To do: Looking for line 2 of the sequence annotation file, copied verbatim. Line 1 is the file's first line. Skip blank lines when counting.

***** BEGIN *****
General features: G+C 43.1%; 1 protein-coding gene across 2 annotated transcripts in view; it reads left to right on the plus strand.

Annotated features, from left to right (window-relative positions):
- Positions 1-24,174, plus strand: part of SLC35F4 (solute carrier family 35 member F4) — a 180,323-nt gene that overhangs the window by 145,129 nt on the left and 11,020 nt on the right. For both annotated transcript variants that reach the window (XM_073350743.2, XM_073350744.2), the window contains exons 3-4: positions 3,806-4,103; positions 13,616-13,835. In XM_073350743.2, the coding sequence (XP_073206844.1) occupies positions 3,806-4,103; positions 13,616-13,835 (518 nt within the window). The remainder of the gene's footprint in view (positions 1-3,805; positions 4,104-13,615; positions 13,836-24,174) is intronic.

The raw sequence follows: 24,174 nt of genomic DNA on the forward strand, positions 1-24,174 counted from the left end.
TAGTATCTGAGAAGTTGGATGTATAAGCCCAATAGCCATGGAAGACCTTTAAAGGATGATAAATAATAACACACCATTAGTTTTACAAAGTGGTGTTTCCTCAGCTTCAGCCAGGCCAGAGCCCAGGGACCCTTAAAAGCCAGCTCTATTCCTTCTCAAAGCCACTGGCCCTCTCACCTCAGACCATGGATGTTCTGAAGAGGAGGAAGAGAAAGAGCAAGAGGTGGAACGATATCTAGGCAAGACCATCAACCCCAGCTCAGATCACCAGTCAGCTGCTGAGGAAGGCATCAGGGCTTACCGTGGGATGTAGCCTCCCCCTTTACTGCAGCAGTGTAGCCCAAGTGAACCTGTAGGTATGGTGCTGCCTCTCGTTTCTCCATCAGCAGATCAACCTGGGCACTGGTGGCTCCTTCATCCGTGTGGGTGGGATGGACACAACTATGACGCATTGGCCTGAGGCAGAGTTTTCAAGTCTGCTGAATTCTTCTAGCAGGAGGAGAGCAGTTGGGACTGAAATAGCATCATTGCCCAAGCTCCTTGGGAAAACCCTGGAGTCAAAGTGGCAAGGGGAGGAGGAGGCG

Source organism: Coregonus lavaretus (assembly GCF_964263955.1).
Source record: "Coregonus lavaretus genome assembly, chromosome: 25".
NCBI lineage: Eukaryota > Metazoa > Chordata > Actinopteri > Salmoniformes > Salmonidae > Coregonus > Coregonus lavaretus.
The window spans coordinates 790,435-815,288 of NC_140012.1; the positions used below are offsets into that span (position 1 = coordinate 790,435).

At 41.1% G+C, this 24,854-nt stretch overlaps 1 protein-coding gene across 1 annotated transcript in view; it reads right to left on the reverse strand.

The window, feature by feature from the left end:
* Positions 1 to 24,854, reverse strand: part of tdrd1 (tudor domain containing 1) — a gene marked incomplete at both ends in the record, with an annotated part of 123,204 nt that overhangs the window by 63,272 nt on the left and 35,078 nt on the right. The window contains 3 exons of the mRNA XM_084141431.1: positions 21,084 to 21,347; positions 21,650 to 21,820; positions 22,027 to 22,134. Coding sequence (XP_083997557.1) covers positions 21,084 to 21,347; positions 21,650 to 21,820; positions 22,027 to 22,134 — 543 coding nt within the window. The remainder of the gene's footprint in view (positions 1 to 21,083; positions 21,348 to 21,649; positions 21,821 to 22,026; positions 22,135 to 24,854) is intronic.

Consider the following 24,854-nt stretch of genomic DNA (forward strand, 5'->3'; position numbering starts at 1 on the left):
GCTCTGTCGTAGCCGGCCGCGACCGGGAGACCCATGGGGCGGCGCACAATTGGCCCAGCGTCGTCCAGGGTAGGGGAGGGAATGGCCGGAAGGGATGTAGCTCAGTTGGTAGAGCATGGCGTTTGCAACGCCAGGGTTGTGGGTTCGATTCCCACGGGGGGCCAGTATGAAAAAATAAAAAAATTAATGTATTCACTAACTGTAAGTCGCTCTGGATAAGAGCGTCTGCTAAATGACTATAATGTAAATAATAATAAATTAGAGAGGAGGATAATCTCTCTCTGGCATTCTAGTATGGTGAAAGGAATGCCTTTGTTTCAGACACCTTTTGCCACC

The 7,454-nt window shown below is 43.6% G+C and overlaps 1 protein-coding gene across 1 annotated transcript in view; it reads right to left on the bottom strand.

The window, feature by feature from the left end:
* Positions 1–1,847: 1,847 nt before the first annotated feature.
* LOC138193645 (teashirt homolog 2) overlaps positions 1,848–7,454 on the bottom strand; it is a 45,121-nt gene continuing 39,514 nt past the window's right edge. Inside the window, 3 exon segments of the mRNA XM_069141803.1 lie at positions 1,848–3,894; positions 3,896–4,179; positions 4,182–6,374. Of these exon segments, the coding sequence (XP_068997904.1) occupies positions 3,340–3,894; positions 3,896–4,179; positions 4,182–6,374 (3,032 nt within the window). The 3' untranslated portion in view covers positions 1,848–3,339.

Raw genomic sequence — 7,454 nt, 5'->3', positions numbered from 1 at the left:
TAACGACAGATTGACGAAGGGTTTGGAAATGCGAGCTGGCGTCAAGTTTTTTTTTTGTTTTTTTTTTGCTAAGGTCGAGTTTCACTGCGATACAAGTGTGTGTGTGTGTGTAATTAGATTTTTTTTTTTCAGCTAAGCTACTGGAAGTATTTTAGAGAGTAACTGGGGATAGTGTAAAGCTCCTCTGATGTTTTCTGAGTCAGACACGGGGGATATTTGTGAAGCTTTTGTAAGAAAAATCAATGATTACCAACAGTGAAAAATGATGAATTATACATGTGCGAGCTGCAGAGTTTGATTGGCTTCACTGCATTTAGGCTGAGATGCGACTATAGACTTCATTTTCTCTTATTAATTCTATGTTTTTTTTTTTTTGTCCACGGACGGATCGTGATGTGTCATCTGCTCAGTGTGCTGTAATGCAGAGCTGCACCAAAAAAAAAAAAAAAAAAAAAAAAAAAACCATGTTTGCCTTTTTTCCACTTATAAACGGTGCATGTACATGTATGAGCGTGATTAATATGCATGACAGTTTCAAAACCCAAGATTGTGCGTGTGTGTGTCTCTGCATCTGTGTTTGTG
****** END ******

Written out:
Annotated features, from left to right (window-relative positions):